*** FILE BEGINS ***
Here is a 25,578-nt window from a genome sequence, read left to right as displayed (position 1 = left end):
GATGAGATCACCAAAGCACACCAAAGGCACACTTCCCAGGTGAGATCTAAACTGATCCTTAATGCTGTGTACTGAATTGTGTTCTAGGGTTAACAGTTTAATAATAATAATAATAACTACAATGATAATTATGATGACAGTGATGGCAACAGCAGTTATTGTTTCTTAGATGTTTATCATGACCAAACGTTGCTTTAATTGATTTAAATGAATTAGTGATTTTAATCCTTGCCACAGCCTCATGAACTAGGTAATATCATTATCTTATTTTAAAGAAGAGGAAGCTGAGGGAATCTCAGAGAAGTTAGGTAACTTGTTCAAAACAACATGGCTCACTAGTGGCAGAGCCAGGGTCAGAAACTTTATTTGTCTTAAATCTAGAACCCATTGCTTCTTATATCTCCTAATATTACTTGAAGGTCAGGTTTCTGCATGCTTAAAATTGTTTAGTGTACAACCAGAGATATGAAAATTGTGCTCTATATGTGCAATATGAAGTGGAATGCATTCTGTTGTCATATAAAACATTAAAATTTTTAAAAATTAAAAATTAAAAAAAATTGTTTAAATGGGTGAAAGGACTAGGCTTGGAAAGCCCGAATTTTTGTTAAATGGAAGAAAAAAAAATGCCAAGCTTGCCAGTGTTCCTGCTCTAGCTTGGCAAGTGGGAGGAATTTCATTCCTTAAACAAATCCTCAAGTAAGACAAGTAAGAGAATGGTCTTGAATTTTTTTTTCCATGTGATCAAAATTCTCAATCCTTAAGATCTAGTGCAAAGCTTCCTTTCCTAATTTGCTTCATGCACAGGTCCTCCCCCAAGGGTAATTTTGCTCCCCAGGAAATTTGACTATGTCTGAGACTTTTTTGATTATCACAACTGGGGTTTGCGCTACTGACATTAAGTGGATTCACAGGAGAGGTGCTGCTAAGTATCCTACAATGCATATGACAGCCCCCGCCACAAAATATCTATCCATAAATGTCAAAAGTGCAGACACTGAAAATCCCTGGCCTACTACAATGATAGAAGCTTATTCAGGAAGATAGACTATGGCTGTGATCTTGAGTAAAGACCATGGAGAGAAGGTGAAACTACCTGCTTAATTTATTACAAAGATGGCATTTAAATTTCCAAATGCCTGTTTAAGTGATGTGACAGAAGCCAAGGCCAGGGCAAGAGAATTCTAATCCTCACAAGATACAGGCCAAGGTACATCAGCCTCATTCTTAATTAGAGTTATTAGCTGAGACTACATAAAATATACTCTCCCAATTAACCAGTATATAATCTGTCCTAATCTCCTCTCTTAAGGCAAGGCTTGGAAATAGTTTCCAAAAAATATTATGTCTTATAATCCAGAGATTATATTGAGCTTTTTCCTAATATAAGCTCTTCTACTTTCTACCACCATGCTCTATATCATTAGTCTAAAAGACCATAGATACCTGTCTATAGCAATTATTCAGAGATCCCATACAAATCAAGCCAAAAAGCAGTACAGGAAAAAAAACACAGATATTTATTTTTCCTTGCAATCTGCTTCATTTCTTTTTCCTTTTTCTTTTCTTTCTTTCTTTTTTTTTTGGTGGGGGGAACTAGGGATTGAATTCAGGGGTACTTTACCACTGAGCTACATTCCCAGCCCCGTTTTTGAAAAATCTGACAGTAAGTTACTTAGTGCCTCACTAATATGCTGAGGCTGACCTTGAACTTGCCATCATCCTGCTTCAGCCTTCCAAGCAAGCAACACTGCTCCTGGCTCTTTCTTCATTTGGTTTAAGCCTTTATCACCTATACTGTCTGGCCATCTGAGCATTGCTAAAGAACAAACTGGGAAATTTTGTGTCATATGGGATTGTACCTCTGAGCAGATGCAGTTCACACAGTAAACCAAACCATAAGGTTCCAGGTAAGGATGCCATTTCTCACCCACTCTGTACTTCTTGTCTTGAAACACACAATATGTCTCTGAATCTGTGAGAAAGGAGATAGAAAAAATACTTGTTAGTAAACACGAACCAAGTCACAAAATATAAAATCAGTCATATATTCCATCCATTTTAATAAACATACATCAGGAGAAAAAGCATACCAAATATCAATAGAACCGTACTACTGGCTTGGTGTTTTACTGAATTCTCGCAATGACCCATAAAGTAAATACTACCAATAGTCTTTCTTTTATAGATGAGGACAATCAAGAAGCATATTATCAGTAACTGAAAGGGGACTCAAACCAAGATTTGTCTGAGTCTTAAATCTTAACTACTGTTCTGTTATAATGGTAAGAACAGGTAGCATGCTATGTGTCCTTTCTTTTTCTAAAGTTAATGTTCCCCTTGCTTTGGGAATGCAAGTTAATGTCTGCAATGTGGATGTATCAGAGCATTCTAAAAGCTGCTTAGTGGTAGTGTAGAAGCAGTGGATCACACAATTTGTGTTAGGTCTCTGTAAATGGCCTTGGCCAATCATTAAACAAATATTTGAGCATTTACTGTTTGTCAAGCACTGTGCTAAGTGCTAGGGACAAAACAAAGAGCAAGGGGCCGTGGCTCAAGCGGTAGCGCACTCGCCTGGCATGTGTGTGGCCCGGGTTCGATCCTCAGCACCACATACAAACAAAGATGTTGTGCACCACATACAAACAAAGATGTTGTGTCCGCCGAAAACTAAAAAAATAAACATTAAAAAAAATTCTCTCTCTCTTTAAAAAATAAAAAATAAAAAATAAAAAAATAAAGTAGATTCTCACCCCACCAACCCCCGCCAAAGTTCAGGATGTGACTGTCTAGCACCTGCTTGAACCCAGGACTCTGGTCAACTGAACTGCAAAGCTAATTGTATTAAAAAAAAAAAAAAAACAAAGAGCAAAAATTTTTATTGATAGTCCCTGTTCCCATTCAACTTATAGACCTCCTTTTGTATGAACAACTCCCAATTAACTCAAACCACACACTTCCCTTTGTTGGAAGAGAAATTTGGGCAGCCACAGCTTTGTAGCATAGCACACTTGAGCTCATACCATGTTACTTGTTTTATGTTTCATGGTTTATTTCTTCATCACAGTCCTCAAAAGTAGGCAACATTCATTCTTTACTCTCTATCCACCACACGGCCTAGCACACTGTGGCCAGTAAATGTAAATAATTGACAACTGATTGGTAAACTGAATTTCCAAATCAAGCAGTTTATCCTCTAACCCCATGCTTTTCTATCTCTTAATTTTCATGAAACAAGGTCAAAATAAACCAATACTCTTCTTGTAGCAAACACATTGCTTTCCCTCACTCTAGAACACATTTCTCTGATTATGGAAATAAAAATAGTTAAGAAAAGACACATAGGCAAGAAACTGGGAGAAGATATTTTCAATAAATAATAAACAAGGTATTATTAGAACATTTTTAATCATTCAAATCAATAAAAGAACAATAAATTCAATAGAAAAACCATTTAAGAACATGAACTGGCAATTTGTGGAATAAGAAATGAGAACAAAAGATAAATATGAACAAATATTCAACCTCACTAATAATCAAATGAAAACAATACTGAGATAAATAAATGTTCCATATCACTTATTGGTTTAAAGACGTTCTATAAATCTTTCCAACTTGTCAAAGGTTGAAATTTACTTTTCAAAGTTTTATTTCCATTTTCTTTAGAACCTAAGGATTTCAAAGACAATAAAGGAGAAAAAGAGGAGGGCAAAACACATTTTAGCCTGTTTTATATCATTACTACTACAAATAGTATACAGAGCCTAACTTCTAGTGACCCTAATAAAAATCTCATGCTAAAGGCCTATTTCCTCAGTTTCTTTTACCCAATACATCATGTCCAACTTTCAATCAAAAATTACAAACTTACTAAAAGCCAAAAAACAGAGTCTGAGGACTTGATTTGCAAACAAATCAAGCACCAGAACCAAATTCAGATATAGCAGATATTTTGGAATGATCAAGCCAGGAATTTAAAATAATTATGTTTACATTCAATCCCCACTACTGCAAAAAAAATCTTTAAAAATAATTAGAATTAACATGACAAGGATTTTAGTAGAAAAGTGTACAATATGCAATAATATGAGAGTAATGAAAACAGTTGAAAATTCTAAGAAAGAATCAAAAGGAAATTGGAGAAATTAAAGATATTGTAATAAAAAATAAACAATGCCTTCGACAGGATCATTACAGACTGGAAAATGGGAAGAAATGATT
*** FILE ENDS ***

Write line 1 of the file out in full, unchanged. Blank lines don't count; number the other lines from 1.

Here is a 25,578-nt window from a genome sequence, read left to right as displayed (position 1 = left end):